GREECE: Women woefully under-represented

Little more than one in four Greek university teachers are women, a survey has found. This confirms the degree of gender inequality in Greece’s education industry.

The survey of 15 higher education institutes was carried out by a team of researchers from the Aristotle University of Thessaloniki and was part of on-going research programme called Pythagoras.

A report of the study, “The contribution of the sexes in the exact and social sciences”, contrasts the fact that while women comprise more than half of the student population, they make up 27% of university teachers and other practitioners at Greek universities.

As is true in most other countries around the world, the higher the academic level the fewer the number of women holding top jobs in Greece’s higher education institutions. As is also the case elsewhere, in primary and secondary schools the number of women is overwhelmingly higher than men – but in tertiary education, the ratio between men and women is overturned.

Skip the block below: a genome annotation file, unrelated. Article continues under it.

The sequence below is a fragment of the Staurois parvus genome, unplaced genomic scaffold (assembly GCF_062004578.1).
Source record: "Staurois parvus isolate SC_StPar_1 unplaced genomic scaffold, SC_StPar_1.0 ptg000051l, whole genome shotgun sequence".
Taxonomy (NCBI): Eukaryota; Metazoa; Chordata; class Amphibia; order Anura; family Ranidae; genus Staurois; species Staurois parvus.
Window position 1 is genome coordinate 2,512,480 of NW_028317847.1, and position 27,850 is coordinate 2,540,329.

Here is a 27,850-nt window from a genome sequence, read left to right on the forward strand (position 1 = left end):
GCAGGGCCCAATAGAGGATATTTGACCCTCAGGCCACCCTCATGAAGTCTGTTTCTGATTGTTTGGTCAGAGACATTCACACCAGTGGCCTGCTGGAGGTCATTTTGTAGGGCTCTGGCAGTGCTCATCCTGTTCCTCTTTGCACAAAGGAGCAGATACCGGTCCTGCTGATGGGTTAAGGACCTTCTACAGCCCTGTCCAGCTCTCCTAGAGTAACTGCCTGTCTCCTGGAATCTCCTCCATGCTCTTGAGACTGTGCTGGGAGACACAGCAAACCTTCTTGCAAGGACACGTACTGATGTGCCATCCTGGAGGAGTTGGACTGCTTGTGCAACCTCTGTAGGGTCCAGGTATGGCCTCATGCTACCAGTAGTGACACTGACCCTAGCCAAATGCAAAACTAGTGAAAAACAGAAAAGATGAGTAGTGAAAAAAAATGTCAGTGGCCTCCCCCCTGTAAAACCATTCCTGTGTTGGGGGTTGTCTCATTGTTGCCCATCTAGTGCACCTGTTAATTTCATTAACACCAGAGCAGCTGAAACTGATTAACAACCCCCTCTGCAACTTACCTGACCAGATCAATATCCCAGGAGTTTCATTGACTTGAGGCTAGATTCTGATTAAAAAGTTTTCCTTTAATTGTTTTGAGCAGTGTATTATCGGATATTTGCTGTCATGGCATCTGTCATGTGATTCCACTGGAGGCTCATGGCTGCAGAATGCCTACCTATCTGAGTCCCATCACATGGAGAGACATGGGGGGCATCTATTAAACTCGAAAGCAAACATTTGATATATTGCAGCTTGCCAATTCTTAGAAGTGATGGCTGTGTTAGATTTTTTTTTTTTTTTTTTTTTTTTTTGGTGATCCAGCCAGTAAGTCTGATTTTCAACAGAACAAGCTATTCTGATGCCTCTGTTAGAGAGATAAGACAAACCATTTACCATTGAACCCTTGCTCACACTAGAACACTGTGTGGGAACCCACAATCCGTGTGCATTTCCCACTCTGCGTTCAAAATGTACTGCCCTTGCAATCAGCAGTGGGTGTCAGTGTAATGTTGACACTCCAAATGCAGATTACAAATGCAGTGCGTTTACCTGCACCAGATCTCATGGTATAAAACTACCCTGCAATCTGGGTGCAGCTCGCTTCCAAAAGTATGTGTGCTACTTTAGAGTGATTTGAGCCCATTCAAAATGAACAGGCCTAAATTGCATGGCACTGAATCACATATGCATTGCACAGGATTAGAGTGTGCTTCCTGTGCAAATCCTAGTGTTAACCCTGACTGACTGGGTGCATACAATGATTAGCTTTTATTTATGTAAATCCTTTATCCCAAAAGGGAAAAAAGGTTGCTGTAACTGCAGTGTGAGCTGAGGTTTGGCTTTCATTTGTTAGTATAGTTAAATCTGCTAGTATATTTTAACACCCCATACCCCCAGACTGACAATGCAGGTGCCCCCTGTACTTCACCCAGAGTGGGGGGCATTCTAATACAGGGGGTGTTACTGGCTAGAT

The survey found that women comprise only 14% of the professoriate, 26.5% of associate professors, and 32% of assistant professor. The ratio among lecturers is 39% women and 61% men.

“The findings of the survey are giving us a great deal of concern as regards the contribution of the sexes not only in the exact sciences but also across the board of the academic community,” said a spokesman associated with the survey.

Women are also markedly under-represented in research institutes, the survey found. Based in the atomic research centre Dimokritos, a team of research scientists has been gathering evidence mainly in the exact sciences and in the field of nuclear physics in Greece from the late 1950s onwards.